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Chandigarh’s Once-Beautiful Sukhna Lake Goes Dry, Shrunk by 57%

The lake’s depth has gone down four times the seasonal average reduction.

Published
Environment
3 min read
Sukhna lake at present (left); Sukhna lake in March 2016 (right). (Photo Courtesy: WIkimedia Commons/Twitter: <a href="https://twitter.com/Rishab_rally">@Rishab_rally</a>)

With more than 50 percent of the water body showing its dirty and smelly underbelly of weeds, boating limited to a small area, and marine and bird-life affected, Chandigarh’s landmark Sukhna Lake is no more the picturesque water body that used to attracts thousands of people every day.

In just under six decades, the area under water of the scenic lake, which has the Kasauli Hills and lower Himalayas in the backdrop, has shrunk by nearly 57 percent.

While going dry is not entirely a new phenomenon for the rivulet and rain-fed Sukhna Lake, this year is particularly bad as the lake started drying up quite early in the summer.

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2017 Has Been Particularly Bad for the River

With monsoon not likely to arrive for the next 45-50 days in the region, Sukhna Lake could be headed for one of its driest periods.

Under normal circumstances, the lake has an average depth of eight feet and a maximum of 16 feet. However, the depth in some parts, where boating is still allowed but in a restricted area, is just about 2-3 feet.

Built in 1958, the Sukhna Lake was spread over an area of three square kms. In 2016, the area of the lake under water was reduced to a mere 1.3 square km.

In the past four decades, construction of over 200 check dams in the Sukhna choe (rivulet) and other rivulets, which feed the lake from the catchment areas of neighbouring Haryana and Himachal Pradesh, has decreased the amount of water the lake receives.

Yogesh Kumar, a retired engineer, who has been coming to the lake since the 1970s, told IANS:

The check dams were constructed to stop silt from coming to the lake. But it stopped the water flow too.

The lake complex, which attracts hundreds of visitors, tourists, regular morning and evening walkers, fitness freaks and even lovelorn couples, presents a picture of neglect as far as the water body is concerned.

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“We had heard a lot about Chandigarh’s Sukhna Lake. But we are disappointed after coming here. The lake has very little water and looks ugly in some parts,” Suresh Das, a tourist from Kolkata, who stopped with his family while en route to Shimla, told IANS.

Last year, the water level of the lake was not even close to its maximum water storage capacity of 1,167 feet. Even at the end of the monsoon season, the water level stood at only 1,154 feet. It is down to about 1,151 feet now.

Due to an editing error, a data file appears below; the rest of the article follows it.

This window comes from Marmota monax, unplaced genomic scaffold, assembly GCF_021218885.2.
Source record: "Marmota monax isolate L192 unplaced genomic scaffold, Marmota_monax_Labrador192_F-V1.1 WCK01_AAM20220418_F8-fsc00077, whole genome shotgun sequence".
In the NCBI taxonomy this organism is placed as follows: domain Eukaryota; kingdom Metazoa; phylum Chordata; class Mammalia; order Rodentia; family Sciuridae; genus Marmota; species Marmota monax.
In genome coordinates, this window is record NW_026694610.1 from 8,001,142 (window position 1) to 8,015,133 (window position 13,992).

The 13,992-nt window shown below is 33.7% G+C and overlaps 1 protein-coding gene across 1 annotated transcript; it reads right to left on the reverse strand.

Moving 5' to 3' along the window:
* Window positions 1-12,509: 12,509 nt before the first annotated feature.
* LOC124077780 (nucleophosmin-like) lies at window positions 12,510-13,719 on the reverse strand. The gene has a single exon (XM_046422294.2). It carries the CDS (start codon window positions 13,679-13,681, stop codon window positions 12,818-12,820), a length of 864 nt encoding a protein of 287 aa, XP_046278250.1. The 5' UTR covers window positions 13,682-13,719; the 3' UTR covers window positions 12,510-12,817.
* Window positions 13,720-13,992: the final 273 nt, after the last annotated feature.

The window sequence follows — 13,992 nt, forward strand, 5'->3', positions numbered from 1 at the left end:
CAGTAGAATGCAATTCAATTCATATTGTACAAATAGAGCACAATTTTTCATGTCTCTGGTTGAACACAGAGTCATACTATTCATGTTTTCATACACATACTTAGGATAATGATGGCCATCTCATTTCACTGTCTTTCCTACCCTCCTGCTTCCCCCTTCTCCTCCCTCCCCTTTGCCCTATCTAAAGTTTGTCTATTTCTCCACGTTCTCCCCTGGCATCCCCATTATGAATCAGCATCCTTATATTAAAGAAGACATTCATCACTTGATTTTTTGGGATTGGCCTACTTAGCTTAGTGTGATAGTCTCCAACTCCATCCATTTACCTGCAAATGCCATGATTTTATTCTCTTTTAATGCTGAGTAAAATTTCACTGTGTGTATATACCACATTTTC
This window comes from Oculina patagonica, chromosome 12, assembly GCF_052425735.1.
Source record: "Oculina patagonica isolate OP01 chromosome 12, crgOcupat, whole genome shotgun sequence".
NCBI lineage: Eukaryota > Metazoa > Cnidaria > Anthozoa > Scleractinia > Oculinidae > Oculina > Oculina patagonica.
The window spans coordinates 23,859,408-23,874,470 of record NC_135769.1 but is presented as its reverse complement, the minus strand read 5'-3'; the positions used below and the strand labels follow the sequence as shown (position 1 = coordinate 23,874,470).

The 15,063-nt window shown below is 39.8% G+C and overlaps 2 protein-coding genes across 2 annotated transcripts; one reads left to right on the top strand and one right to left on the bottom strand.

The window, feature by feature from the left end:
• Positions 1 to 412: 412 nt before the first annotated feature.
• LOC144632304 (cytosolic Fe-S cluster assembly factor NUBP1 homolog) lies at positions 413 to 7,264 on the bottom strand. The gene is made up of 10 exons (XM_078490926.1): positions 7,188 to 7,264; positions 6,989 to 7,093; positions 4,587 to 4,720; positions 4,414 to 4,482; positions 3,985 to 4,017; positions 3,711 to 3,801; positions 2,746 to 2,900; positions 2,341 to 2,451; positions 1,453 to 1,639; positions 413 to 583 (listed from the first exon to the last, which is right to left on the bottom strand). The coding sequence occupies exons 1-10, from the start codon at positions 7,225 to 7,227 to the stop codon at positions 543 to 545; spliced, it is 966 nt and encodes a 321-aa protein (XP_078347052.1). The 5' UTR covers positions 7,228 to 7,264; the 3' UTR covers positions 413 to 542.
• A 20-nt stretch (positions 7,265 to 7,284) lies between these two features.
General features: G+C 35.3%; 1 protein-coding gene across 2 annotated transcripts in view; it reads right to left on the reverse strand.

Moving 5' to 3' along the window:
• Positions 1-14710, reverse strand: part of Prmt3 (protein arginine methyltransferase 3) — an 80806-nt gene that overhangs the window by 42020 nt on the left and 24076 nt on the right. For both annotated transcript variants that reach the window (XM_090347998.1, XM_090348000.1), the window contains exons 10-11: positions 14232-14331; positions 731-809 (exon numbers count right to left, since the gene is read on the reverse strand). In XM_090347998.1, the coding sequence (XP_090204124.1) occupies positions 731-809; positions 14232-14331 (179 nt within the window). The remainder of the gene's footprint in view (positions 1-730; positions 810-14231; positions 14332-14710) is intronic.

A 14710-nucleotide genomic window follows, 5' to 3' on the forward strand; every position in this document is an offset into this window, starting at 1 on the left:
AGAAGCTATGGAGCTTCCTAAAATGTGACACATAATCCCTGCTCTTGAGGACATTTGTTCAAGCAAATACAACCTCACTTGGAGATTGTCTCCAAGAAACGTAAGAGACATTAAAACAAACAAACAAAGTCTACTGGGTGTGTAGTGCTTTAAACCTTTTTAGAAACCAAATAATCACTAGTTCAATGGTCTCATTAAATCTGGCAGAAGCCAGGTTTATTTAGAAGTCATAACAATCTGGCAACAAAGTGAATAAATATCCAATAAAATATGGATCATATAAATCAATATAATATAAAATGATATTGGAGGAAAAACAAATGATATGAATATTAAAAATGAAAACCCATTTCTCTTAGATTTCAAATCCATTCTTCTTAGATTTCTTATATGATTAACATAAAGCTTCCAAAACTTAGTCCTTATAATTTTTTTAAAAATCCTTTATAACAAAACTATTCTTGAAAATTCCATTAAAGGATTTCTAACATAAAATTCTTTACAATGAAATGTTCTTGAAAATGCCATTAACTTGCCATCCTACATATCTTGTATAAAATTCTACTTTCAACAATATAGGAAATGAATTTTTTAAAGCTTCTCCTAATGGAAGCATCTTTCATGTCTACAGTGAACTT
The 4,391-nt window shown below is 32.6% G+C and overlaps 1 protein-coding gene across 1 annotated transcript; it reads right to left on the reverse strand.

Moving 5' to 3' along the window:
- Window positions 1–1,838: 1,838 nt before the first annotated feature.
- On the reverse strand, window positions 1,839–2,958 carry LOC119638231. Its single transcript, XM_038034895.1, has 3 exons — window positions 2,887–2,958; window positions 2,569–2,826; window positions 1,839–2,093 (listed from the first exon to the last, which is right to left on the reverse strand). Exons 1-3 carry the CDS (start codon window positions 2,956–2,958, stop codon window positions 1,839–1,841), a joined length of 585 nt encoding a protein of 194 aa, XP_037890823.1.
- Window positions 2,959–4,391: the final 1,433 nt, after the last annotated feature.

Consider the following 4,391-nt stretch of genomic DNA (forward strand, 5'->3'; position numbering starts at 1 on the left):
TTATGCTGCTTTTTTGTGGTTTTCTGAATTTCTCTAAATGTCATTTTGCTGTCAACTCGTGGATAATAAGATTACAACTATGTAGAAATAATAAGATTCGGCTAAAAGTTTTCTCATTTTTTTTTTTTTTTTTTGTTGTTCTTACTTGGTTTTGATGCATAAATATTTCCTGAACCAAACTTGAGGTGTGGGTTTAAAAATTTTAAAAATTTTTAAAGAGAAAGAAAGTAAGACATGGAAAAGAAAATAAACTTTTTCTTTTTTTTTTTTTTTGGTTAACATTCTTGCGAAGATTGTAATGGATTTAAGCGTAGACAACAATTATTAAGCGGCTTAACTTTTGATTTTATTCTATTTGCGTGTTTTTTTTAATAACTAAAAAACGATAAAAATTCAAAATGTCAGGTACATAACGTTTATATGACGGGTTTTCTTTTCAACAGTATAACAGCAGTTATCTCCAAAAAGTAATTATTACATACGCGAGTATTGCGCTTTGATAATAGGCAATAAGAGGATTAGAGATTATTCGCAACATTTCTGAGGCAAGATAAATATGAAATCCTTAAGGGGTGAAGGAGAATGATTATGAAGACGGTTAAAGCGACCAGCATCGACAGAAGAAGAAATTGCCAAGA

Such is the state of affairs that the Punjab and Haryana High Court had to intervene last year and direct the Chandigarh Administration to list immediate steps to save the lake.

Administrative Efforts Not Good Enough

On directions from the court, the administration spent up to Rs 15 lakh ($23,000) to pump water into the lake from five tubewells. However, the effort could not save the lake from running dry.

The high court even appointed an amicus curiae to invite suggestions from experts, environmentalists and concerned citizens to save the lake.

Sukhna, the most popular tourist spot in the city along with the Rock Garden, was built by making a three-kilometre-long dam on the Sukhna Choe. It was conceived as a place of relaxation, seclusion and sport by the city’s founder-architect, Le Corbusier.

The lake is situated in an upscale and VIP area of Chandigarh, with the governors of Haryana and Punjab, senior officers of the administration and some affluent people residing in its immediate vicinity.

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The lake, which is a national wetland, has lost its water body area to silt and forest cover.

The man-made lake now has a capacity of around 500 hectare-metres against the original capacity of over 1,074 hectare metres in the late 1950s when it was built.

In the late 1980s, comedian Jaspal Bhatti and members of his “Nonsense Club” had played cricket on the dry bed of the lake to highlight the plight of the water body. They were chased away by the police.

Boating activity at the lake was very popular with over 100 paddle and rowing boats and some Shikaras (traditional boats like those in Srinagar's famous Dal Lake) being booked by people daily for boating.

(Published in an arrangement with IANS)

(At The Quint, we are answerable only to our audience. Play an active role in shaping our journalism by becoming a member. Because the truth is worth it.)

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